Last year’s dramatic fall in commodity prices and the subsequent crash in share prices of over-leveraged miners garnered headlines daily. Yet the year-to-date rally of these same commodities companies’ shares has largely gone unnoticed. Is this a true recovery or a mere dead cat bounce?

The end of the China-fuelled Commodity Supercycle has hit diversified giant Anglo American (LSE: AAL) harder than many of its peers. Branching out into mining everything from coal to nickel led to high operating costs and current net debt of $12.8bn. This represents a gearing ratio of roughly 37%, which is high but should prove manageable thanks to $15bn of available cash and credit facilities.

Anglo’s plan to deal with slowing Chinese demand is to slim down dramatically, selling off coal and nickel assets amongst others to focus on diamonds, platinum and copper. Planned disposals in 2016 alone could bring in $3bn to $4bn to be used to lower net debt to under $10bn. Looking ahead, the new, streamlined Anglo American will offer low-cost-of-production core assets that should be free cash flow positive in 2016. However, after their recent rally, shares are priced at a full 30 times forward earnings and with high debt levels likely constraining a return to high dividends any time soon, I won’t be buying the rally.

China syndrome

Kazakh copper miner KAZ Minerals (LSE: KAZ) is even more reliant on demand from China picking up soon as the company is targeting a 275% increase in output over the next three years. Opening the new mines to make this production target have resulted in the company racking up net debt of $2.2bn. With EBITDA of only $202m in 2015, it’s little wonder that the company is expected to be in violation of debt covenants come year-end unless copper prices increase rapidly.

However, KAZ does offer very low-cost-of-production assets and if Chinese demand does continue to grow, even at a slower pace, the company is well positioned to benefit. As its two major new mines begin to come online, capex spending will also tail off dramatically and the company’s debt can begin to be whittled down. With analysts forecasting a return to significant profitability in 2017 and low costs, KAZ could be a good option for investors who are more bullish on copper than I.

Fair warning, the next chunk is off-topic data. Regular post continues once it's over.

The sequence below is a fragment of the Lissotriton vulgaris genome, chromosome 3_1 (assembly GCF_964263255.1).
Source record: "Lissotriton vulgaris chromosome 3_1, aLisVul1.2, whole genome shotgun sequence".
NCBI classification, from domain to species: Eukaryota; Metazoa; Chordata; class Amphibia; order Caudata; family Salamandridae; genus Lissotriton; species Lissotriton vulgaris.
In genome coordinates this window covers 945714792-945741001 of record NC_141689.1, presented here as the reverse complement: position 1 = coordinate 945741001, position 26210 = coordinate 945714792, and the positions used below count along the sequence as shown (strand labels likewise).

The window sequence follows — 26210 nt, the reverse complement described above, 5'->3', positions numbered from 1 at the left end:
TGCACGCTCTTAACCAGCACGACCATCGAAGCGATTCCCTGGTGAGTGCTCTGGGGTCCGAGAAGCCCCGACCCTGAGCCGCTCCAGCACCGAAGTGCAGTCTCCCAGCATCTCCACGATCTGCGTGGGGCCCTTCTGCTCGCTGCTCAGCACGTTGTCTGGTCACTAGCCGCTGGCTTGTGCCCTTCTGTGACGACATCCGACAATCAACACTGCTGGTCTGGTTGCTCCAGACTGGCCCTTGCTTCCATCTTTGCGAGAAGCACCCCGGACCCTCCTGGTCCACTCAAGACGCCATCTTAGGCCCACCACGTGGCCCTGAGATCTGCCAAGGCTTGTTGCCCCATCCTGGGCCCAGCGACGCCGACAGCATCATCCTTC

Debt load

Indian conglomerate Vedanta Resources (LSE: VED) has interests ranging from oil & gas to power generation and copper mines in Zambia, which have together racked up some $12.2bn of debt. After four years of falling profits as commodities prices fell from 2011 highs, the company has now had to resort to shifting cash from listed and unlisted subsidiaries to pay off group-level debts.

The most urgent of these debts are $1.3bn of loans due this summer. In order to pay these, a partially-listed subsidiary paid a special $1.8bn dividend, of which $1bn flowed to an unlisted subsidiary that can now repay a loan to Vedanta Plc, the UK-listed parent. This type of financial engineering worries me because it can sometimes mean profitable subsidiaries aren’t able to reinvest retained earnings if these profits are used to keep other subsidiaries afloat. This may not be the case with Vedanta, but the mere possibility of it combined with the group’s high debts are enough to keep me away from the shares for the time being.    

At the end of the day, the commodities industry remains a highly cyclical one that more risk-averse investors may want to shy away from. For investors who are seeking more stability than commodities shares provide, I recommend reading the Motley Fool's latest free report, Five Shares To Retire On.

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Ian Pierce has no position in any shares mentioned. The Motley Fool UK has no position in any of the shares mentioned. We Fools don't all hold the same opinions, but we all believe that considering a diverse range of insights makes us better investors.